Objective: To assess prevalence of incontinence in a South Australian representative population sample and compare the health-related quality-of-life impact of incontinence with other chronic conditions. Method: The 1998 South Australian Health Omnibus Survey interviewed 3,010 male and female respondents aged 15 to 97 years (response rate 70.2%). This representative population survey included questions to determine the prevalence of urinary (stress and urge), and anal (faecal and flatus) incontinence, and other chronic conditions. Respondents also completed the MOS SF-36 questionnaire. Results: Self-reported prevalence of all types of incontinence was 26.0%. The prevalence of anal and urinary incontinence were 10.5% and 20.3% respectively, with 4.8% of respondents experiencing both. Univariate analysis found the prevalence of incontinence was statistically significantly higher among females, and those who were older, widowed, had no post-school education, and lower incomes. After adjusting for differences in age and sex, it was found that people with incontinence were significantly impaired across all dimensions of the SF-36, scoring in the lowest 42% of the population, compared with those people without incontinence. People with incontinence exhibited different SF-36 profiles to those with other chronic conditions. Conclusions: Incontinence is common in South Australia, affecting more than one-quarter of the population, particularly older women (56.2% for 60 years and over). The impact of incontinence on health-related quality of life is characteristically different to that demonstrated by other chronic conditions. Implications: In an ageing population, identification of the impact of incontinence is necessary to direct policy development and resource allocation to this area.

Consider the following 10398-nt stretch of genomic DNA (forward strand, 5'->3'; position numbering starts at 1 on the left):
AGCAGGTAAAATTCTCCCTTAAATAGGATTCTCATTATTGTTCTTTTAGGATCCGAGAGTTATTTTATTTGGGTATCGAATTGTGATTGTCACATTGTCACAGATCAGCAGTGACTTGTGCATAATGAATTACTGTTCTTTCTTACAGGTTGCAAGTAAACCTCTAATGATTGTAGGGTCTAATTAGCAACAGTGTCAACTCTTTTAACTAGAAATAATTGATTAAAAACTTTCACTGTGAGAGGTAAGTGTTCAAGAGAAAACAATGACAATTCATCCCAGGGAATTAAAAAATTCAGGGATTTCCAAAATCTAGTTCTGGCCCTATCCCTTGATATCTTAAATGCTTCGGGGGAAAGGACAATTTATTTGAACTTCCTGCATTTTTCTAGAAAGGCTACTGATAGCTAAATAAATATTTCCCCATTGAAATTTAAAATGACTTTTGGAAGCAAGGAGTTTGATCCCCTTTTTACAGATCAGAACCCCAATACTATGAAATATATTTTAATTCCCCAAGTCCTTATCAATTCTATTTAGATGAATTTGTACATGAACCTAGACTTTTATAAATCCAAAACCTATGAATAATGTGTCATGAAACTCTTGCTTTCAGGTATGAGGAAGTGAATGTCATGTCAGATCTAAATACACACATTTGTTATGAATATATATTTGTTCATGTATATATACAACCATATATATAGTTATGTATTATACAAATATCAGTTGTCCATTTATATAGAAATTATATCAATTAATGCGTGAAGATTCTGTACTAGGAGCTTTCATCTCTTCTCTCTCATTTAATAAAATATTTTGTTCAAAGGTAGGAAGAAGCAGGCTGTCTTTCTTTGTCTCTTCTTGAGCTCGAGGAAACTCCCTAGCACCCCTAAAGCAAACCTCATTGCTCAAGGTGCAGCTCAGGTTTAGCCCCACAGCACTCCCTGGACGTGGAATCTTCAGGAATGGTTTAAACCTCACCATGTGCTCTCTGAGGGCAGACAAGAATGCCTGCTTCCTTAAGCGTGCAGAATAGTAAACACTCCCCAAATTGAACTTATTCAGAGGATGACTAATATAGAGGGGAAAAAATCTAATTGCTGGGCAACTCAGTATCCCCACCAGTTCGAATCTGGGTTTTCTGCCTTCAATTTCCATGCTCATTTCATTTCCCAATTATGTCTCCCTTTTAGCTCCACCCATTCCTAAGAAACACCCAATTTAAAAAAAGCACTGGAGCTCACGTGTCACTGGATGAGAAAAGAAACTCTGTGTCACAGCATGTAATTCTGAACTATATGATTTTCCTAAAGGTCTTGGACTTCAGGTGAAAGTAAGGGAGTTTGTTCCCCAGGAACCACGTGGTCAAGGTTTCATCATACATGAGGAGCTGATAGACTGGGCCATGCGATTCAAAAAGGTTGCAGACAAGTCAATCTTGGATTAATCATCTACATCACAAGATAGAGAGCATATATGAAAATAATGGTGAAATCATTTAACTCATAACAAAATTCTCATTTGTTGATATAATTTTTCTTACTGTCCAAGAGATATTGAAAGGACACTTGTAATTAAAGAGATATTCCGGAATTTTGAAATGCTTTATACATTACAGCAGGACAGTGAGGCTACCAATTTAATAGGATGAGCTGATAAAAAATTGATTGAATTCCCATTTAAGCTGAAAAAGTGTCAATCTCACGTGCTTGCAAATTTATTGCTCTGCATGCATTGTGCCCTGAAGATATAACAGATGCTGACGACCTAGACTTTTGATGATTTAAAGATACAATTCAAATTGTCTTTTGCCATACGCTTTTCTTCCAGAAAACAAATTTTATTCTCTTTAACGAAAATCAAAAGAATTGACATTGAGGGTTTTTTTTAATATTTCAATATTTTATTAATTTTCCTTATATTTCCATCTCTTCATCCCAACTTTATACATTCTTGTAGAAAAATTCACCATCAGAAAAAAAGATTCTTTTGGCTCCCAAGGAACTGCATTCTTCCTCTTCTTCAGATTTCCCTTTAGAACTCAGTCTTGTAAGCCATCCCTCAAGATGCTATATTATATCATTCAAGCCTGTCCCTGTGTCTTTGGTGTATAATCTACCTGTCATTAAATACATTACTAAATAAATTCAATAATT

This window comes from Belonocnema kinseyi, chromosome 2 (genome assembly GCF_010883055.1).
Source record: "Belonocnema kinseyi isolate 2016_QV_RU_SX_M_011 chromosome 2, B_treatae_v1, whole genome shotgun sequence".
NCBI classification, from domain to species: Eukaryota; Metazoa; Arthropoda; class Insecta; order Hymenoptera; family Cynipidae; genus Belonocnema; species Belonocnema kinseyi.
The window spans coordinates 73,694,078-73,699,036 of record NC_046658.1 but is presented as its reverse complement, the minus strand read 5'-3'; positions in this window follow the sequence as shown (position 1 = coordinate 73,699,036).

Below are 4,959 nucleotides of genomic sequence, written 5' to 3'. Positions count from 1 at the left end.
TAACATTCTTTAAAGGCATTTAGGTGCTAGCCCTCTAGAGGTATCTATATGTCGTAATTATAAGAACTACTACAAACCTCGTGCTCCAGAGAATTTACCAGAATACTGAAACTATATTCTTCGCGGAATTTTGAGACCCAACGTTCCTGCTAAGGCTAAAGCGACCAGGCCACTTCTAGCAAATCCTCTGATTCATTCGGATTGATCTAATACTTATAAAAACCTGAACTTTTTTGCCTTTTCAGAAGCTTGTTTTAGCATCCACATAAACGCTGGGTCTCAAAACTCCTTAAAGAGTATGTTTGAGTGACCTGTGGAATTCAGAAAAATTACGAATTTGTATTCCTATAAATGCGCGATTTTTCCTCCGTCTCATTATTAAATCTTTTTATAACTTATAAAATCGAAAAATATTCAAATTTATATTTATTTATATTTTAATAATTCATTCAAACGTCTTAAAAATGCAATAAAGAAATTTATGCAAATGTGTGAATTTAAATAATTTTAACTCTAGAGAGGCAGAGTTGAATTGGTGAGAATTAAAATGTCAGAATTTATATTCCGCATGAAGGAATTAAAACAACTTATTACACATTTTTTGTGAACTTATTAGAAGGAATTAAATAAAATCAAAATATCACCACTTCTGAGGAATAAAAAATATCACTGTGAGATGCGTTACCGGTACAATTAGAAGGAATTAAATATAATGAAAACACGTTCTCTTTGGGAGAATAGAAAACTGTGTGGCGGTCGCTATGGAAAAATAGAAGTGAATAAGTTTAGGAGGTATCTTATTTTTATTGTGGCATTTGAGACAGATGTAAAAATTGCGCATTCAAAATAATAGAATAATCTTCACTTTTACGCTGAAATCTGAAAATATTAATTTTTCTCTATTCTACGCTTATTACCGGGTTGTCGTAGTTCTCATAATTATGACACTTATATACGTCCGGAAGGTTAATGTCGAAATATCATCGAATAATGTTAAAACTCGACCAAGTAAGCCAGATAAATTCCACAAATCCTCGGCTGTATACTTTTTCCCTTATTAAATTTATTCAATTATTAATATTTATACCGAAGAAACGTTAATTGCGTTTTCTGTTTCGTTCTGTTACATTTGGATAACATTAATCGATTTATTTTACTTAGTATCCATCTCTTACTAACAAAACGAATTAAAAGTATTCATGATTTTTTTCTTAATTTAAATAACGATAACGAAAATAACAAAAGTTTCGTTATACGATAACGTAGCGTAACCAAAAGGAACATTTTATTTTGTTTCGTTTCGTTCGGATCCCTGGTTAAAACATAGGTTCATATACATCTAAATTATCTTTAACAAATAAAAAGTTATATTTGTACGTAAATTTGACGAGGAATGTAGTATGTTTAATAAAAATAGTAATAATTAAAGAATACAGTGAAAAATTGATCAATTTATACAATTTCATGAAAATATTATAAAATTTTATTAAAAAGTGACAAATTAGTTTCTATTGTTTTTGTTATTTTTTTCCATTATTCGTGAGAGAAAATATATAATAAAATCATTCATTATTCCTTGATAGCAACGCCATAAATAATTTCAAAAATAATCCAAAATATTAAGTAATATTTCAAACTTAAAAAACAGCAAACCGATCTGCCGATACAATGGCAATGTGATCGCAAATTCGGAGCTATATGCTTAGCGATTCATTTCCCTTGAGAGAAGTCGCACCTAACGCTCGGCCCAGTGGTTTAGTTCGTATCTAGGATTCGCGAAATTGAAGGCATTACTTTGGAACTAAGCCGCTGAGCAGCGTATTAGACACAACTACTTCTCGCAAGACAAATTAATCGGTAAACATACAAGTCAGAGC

|Number of pages||7|
|Journal||Australian and New Zealand Journal of Public Health|
|Publication status||Published - Apr 2004|
ASJC Scopus subject areas
- Public Health, Environmental and Occupational Health